My brother sent me an SD card of some photos he took with a compact camera. A couple of the files were in the 5.6MB range but most were 145 to 150KB. why would there be a disparity in the file size on the same card. The photos were not all taken on the same day.
Nikonian in LA (Lower Alabama)
#1. "RE: jpeg files sizes?f " | In response to Reply # 0
mfphoto1 Registered since 29th Oct 2005Mon 24-Dec-12 01:17 PM
Could be he changed the quality of the picture in the camera. So possibly the 5.6md files could be the highest quality file of the camera and the 145kb could be the lowest quality.
"Step into my world and see as I see"
My Nikonians Gallery
Visit my Nikonians gallery.
#2. "RE: jpeg files sizes?" | In response to Reply # 0
esantos Nikonian since 10th Nov 2002Mon 24-Dec-12 02:46 PM
Check the resolution (pixels per inch) as well as the size of the image in pixels. Many point and shoot cameras shoot jpegs at 72 ppi. Okay for web use but not for printing beyond 4x6.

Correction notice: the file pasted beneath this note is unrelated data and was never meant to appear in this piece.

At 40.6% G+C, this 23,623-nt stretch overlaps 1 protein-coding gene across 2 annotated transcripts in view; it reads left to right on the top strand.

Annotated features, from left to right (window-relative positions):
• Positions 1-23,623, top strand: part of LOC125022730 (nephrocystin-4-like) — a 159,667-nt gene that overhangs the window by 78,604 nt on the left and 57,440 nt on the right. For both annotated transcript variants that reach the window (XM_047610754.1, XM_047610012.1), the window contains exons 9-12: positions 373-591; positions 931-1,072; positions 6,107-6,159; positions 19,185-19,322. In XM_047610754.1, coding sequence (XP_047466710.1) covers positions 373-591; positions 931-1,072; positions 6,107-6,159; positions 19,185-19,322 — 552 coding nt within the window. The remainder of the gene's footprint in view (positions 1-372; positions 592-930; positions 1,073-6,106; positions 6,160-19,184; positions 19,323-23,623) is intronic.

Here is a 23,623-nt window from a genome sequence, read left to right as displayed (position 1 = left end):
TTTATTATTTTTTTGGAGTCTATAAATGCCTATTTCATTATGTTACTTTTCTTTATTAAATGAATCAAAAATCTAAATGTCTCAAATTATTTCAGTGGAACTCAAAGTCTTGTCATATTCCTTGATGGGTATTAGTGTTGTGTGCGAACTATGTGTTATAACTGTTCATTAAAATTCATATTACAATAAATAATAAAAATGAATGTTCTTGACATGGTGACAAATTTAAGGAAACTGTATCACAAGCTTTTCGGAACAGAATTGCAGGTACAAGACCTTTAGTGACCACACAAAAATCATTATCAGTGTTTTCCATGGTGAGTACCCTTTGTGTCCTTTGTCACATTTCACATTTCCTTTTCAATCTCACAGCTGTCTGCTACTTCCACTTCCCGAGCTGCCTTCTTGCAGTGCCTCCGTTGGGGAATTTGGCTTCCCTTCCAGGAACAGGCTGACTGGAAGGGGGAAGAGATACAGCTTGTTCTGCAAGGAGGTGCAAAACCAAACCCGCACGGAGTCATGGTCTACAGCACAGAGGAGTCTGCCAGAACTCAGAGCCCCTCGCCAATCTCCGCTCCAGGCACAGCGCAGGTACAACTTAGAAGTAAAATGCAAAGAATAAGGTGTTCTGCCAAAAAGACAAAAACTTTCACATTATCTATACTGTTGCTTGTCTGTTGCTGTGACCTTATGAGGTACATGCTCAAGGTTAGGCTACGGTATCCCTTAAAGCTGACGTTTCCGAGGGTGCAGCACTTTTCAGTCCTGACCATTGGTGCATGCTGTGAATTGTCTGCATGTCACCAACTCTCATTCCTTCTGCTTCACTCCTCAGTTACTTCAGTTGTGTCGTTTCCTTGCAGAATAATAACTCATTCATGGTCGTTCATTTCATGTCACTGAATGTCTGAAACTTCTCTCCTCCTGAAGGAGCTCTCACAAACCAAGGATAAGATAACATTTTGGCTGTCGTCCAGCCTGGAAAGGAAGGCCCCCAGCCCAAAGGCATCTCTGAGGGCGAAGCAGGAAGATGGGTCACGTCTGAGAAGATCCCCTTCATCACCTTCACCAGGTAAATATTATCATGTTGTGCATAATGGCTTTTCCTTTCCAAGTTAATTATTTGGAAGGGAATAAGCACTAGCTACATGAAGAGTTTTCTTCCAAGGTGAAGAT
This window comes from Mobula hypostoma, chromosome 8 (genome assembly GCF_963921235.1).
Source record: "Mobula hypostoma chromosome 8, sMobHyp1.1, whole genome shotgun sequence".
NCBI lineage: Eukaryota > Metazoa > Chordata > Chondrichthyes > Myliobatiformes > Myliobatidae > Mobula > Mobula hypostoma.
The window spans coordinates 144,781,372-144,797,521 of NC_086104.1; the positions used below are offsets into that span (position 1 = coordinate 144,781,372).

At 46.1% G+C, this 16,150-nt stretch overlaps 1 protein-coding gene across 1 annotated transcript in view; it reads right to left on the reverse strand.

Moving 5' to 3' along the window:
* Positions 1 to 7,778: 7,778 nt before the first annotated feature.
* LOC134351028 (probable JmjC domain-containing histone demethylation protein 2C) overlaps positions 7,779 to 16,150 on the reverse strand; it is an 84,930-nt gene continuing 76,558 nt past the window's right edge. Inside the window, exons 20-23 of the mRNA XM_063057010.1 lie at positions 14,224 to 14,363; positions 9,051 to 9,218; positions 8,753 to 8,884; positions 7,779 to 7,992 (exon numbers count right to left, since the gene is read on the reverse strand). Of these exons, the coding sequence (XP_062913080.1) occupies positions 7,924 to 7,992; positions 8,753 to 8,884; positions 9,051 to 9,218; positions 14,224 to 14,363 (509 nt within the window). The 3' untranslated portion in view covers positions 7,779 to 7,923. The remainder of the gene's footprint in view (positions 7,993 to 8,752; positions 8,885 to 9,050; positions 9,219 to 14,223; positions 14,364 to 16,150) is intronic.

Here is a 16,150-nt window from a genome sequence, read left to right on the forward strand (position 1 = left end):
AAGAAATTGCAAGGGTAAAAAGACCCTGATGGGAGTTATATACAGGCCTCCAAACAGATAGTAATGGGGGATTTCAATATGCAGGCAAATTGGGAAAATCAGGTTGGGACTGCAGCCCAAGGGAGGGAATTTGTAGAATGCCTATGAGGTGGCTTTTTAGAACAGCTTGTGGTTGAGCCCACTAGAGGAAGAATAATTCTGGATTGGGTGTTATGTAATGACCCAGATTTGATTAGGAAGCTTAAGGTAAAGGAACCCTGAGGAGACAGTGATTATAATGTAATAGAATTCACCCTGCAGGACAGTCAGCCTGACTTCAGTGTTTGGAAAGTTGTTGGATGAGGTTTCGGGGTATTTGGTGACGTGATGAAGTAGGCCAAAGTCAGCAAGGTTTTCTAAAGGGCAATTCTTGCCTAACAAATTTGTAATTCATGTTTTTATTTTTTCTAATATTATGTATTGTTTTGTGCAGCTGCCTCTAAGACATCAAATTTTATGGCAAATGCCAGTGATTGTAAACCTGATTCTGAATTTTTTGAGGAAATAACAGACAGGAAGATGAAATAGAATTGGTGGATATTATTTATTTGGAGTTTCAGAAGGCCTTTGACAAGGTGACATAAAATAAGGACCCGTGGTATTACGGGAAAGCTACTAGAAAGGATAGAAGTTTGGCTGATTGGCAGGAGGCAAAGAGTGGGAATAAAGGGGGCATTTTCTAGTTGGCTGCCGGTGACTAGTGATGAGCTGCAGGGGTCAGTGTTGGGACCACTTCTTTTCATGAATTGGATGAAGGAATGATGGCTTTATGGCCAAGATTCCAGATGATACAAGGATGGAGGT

esartprints.com Ernesto Santos Photography
#4. "RE: jpeg files sizes?" | In response to Reply # 0
Also, the files may be of different format. For example, a large one might be a TIFF file with no compression, and the smaller ones might be JPEGs with considerable compression (often called "quality" as in Basic, Normal, Fine, etc).
Additionally, formats that include compression (such as essentially all JPEG, some TIFF, and some others) may compress different subjects in very, very different amounts. As only the most extreme example, if you take a picture of random noise, that will not compress very much, and it will present a relatively large file. At the other extreme, if you take a picture of a perfectly evenly lit wall with just one color, that file will compress a LOT more, possibly by a factor of 20x.
And it is entirely possible that all of the above are in play in any given scenario.
Brian... a bicoastal Nikonian and Team Member
My gallery is online. Comments and critique welcomed any time!